Del. Lawmakers Have $35 Million Less to Spend - WBOC-TV 16, Delmarvas News Leader, FOX 21 -

Del. Lawmakers Have $35 Million Less to Spend

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Lawmakers meeting in the Joint Finance Committee Hearing Room (Photo: WBOC) Lawmakers meeting in the Joint Finance Committee Hearing Room (Photo: WBOC)

DOVER, Del.- State leaders learned this week they have $35.3 million less to spend than they had when they met to mark up the budget last month.

The Delaware Economic and Financial Advisory Council projects that Delaware will have about $194 million more to spend than what the state spent last year, but also $44.8 million less that what Gov. Jack Markell wrote his proposed budget for.

That leaves lawmakers, who write the actual budget, with $35.3 million to cut out of Markell's proposed bottom line.

John Gallo is executive director of Central Delaware Habitat for Humanity. He recently sent staff to sit in on a Joint Finance Committee hearing at Legislative Hall.

"We're supporting affordable housing," he said. "That's one thing we want to make sure is strongly supported through legislation. To make sure that they know there's people out there who need affordable housing. We're probably the best program in town. We're doing zero percent interest mortgages for 30 years without partner families."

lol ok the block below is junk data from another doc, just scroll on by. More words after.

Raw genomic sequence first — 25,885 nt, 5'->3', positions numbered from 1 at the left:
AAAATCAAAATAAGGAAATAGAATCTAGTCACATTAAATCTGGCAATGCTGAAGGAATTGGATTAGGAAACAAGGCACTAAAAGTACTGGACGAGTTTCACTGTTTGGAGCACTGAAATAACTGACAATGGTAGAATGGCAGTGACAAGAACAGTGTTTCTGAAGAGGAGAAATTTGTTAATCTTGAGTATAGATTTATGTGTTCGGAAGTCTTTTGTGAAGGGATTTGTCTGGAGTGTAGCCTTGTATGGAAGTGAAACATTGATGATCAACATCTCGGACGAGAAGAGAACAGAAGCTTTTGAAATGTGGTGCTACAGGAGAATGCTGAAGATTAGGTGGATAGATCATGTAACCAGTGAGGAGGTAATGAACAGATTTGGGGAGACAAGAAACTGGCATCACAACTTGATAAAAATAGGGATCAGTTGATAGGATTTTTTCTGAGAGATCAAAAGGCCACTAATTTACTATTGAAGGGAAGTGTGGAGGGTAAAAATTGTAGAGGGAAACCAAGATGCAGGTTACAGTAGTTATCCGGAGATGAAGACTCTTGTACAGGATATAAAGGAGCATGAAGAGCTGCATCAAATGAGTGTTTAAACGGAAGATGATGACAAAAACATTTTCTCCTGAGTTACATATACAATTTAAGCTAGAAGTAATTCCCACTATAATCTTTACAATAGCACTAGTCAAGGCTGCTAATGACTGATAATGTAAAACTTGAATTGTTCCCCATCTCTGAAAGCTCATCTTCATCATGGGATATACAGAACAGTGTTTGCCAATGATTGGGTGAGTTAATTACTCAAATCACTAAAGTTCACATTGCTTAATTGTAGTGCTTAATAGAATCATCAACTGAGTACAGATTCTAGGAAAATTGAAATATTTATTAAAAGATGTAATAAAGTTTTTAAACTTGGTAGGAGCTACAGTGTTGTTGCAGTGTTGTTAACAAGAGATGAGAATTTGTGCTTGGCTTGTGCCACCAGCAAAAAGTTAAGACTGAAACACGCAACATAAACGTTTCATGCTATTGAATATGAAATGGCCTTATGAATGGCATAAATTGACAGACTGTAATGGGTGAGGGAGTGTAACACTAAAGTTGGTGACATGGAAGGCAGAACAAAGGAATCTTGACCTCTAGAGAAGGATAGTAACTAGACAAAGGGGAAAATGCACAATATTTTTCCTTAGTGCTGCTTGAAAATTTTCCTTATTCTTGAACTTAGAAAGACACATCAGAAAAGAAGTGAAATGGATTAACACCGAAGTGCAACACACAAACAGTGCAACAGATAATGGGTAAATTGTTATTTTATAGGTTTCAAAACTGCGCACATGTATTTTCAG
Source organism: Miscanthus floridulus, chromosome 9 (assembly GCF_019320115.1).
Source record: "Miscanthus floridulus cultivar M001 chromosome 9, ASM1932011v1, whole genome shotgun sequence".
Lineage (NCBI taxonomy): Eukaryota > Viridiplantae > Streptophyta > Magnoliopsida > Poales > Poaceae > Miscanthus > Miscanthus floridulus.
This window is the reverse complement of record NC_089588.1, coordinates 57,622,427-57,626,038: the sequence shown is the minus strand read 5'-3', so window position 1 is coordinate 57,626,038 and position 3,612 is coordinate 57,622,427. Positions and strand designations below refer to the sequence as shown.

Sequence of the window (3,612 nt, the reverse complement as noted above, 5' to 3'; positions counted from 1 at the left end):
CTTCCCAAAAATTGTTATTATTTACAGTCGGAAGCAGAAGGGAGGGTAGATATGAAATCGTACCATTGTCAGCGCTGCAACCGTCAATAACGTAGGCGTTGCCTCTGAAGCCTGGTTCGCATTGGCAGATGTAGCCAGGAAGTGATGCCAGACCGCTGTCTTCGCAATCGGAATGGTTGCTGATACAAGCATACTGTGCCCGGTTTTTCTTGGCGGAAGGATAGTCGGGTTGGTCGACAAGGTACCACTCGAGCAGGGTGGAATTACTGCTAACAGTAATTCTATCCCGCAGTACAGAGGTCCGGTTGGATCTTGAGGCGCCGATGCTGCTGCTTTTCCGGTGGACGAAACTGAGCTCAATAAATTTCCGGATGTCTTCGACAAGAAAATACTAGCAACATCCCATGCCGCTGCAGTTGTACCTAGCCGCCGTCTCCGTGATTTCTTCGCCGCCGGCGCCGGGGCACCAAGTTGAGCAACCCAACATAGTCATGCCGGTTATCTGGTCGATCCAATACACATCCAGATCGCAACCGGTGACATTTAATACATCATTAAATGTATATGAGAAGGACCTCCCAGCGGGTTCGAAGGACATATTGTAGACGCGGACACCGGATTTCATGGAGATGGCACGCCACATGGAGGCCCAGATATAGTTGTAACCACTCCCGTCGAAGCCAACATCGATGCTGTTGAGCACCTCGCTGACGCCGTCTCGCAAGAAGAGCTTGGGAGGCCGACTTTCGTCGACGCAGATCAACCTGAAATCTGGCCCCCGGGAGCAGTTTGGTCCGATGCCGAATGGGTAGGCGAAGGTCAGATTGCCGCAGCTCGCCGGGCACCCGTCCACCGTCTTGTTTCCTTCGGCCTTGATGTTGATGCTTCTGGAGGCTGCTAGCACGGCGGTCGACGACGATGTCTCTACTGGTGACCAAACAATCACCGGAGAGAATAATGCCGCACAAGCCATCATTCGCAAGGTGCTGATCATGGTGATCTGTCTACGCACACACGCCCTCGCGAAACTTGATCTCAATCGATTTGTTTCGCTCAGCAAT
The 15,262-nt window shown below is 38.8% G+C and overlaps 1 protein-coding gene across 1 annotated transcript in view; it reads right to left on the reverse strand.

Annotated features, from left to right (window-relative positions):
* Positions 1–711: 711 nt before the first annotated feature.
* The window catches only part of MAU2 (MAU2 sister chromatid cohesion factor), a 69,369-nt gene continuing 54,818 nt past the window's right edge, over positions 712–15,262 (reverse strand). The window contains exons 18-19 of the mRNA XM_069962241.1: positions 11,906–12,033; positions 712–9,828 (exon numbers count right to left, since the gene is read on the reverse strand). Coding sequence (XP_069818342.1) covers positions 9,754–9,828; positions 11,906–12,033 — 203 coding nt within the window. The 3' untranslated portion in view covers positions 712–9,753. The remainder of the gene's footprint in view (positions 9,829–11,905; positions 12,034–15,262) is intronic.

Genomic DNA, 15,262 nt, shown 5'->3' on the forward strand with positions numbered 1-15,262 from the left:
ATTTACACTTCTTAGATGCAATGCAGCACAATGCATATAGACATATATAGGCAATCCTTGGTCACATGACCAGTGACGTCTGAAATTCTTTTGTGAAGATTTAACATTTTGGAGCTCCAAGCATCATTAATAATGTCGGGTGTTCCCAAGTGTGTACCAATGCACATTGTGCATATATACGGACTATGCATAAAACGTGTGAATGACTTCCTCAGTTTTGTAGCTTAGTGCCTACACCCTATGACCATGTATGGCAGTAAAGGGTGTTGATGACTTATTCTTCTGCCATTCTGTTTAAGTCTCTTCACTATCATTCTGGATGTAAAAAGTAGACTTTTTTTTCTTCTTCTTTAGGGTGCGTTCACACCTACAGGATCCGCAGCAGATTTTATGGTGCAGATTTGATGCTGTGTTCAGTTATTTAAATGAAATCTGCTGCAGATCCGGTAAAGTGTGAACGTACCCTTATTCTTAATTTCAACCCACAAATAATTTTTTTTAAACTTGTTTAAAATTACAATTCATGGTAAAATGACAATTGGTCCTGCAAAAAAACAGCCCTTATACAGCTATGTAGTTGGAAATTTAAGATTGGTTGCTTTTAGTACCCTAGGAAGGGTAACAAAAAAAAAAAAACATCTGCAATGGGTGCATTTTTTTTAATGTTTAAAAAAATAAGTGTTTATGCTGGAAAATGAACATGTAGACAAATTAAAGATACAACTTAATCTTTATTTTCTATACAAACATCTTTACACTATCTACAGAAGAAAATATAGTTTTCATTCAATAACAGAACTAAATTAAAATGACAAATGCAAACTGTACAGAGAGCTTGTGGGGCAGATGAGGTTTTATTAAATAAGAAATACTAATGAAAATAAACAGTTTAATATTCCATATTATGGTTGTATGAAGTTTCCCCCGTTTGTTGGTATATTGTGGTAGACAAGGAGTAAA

Next fiscal year starts July 1. Lawmakers need to pass a new budget before then. Cuts could come out of funds like affordable housing. Those are funds that support organizations like Habitat for Humanity.

Sen. Dave Lawson, R-Marydel, sits on the budget committee, and he says tax projects are not delivering the numbers the JFC thought they would.

"I don't think you're going to see any new spending," he told WBOC. "I don't think that's in the cards right now, because that's going to load up and load the budget up."

All of this means there just is not enough new money in the budget to pay for a lot of what people are asking for.

Those requests include more money for things like early childhood education and after school programs. They also include more funding for the prison system because, prison officials say, the inmate population is growing. All of them could be out of question.

Gallo says his advocacy is just so lawmakers can make good decisions.

"We just want to make sure that they have good facts," he said. "To make sure that if they are supporting programs that they're using the facts versus assumptions."

The committee meets all week to make decisions about what stays and what goes for Fiscal Year 2016-2017.

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